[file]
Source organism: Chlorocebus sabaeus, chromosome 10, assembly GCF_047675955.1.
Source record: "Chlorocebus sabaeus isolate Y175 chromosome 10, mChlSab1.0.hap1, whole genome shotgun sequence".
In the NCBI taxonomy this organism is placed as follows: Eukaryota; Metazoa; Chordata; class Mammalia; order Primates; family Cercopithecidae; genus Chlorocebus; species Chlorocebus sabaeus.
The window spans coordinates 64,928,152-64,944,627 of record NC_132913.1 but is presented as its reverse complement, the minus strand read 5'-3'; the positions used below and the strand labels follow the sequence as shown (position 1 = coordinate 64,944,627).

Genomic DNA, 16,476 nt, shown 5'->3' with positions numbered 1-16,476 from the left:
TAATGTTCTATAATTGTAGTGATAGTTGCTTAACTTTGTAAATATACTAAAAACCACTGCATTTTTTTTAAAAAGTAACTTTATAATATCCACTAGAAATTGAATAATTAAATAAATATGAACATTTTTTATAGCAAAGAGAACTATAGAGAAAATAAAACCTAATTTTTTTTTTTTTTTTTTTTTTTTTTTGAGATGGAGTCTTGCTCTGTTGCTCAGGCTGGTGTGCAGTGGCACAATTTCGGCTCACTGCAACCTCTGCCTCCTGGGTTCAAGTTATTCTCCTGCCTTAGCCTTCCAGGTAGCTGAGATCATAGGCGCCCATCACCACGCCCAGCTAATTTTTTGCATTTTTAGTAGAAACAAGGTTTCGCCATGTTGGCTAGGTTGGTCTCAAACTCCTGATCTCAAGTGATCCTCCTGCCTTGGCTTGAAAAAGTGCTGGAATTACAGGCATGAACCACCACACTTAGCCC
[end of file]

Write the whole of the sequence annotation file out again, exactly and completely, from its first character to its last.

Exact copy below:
Source organism: Chlorocebus sabaeus, chromosome 10, assembly GCF_047675955.1.
Source record: "Chlorocebus sabaeus isolate Y175 chromosome 10, mChlSab1.0.hap1, whole genome shotgun sequence".
In the NCBI taxonomy this organism is placed as follows: Eukaryota; Metazoa; Chordata; class Mammalia; order Primates; family Cercopithecidae; genus Chlorocebus; species Chlorocebus sabaeus.
The window spans coordinates 64,928,152-64,944,627 of record NC_132913.1 but is presented as its reverse complement, the minus strand read 5'-3'; the positions used below and the strand labels follow the sequence as shown (position 1 = coordinate 64,944,627).

Genomic DNA, 16,476 nt, shown 5'->3' with positions numbered 1-16,476 from the left:
TAATGTTCTATAATTGTAGTGATAGTTGCTTAACTTTGTAAATATACTAAAAACCACTGCATTTTTTTTAAAAAGTAACTTTATAATATCCACTAGAAATTGAATAATTAAATAAATATGAACATTTTTTATAGCAAAGAGAACTATAGAGAAAATAAAACCTAATTTTTTTTTTTTTTTTTTTTTTTTTTTGAGATGGAGTCTTGCTCTGTTGCTCAGGCTGGTGTGCAGTGGCACAATTTCGGCTCACTGCAACCTCTGCCTCCTGGGTTCAAGTTATTCTCCTGCCTTAGCCTTCCAGGTAGCTGAGATCATAGGCGCCCATCACCACGCCCAGCTAATTTTTTGCATTTTTAGTAGAAACAAGGTTTCGCCATGTTGGCTAGGTTGGTCTCAAACTCCTGATCTCAAGTGATCCTCCTGCCTTGGCTTGAAAAAGTGCTGGAATTACAGGCATGAACCACCACACTTAGCCC